Invest in your relationships.

After following the lives of 268 Harvard undergraduate males from the classes of 1938 to 1940 for decades, psychiatrist George Vaillant concluded something you probably already know: Love is the key to happiness. Even if a man succeeded in work, amassed piles of money, and experienced good health, without loving relationships he wouldn’t be happy, Vaillant found. The longitudinal study showed happiness depends on two things: “One is love,” he wrote. “The other is finding a way of coping with life that does not push love away.”

TIME sexuality

Fifty Shades of Grey Gets Women Into Porn, Research Says

After reading the best-selling book, some women begin using pornography for the first time

E.L. James’ Fifty Shades of Grey is introducing more women to porn — at least according to a narrow study conducted at the University of Waterloo in Ontario, Canada.

Researcher Diana Parry interviewed 28 women in their 20s to 50s about their pornography habits. She discovered that women in the group increased their consumption of sexually explicit content after reading the book.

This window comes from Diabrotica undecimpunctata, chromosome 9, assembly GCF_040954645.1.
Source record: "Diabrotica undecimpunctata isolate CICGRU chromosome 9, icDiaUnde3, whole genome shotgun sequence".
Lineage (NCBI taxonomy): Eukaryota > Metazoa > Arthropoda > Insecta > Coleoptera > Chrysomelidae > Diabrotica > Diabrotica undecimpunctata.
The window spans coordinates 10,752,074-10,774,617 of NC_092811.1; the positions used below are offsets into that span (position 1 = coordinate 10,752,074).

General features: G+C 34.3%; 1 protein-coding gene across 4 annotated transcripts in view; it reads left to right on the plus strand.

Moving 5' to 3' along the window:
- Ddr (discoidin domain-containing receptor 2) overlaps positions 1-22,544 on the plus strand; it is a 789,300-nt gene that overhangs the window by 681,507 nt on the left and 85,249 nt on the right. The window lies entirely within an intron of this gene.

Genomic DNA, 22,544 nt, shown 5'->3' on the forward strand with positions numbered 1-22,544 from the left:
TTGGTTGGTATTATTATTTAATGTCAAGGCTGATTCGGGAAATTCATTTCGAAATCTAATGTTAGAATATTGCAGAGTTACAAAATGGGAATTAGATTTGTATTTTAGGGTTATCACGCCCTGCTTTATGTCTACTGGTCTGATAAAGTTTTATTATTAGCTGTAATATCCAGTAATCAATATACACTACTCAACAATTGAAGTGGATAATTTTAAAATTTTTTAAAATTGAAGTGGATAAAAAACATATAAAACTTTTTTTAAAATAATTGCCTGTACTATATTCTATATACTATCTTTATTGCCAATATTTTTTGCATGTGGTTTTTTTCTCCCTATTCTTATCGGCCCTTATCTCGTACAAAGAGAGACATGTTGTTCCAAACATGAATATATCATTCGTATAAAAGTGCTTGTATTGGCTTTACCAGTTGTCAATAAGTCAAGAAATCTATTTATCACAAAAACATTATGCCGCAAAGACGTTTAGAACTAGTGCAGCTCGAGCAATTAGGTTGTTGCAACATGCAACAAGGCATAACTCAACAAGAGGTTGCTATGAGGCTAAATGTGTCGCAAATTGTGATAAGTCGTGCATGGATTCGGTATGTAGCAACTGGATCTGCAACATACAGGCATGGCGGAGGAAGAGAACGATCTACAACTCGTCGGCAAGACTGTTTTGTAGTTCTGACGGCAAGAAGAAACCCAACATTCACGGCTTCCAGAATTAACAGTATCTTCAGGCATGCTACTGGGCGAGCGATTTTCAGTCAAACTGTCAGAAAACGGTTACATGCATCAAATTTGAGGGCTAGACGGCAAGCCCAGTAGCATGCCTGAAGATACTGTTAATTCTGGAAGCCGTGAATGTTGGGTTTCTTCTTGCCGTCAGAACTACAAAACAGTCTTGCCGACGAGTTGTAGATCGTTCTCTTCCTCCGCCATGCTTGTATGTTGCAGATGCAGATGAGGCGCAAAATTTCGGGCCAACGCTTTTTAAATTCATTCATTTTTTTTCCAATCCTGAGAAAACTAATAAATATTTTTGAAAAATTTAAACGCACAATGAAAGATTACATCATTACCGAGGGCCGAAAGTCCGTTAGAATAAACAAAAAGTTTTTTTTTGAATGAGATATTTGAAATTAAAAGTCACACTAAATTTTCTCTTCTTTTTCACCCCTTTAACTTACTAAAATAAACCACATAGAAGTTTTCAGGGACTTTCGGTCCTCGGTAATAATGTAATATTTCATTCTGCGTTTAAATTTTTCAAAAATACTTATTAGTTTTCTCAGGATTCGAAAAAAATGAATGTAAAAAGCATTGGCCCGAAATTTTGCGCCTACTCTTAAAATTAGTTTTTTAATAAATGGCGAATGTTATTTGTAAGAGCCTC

“So many of the women [we interviewed] were hopping in for the first time to pornography or sexually explicit material that was written by women for women,” Parry told Salon in an interview.

“I find it’s motivating women. It is exposing them to a genre of material that they either didn’t know existed or they didn’t know that they liked,” the professor said.

Parry employed a broad definition of porn, using a catchall label of “sexually explicit material” to reduce stigma surrounding erotica, porn websites and other sexual entertainment.

“But I think we need a cautionary note around it, because while they open up opportunities and provide women with unprecedented access to new genres or ways of thinking about their sexuality, at the same time, many of the scripts that are reproduced are really patriarchal scripts around women’s sexuality.”

[Salon]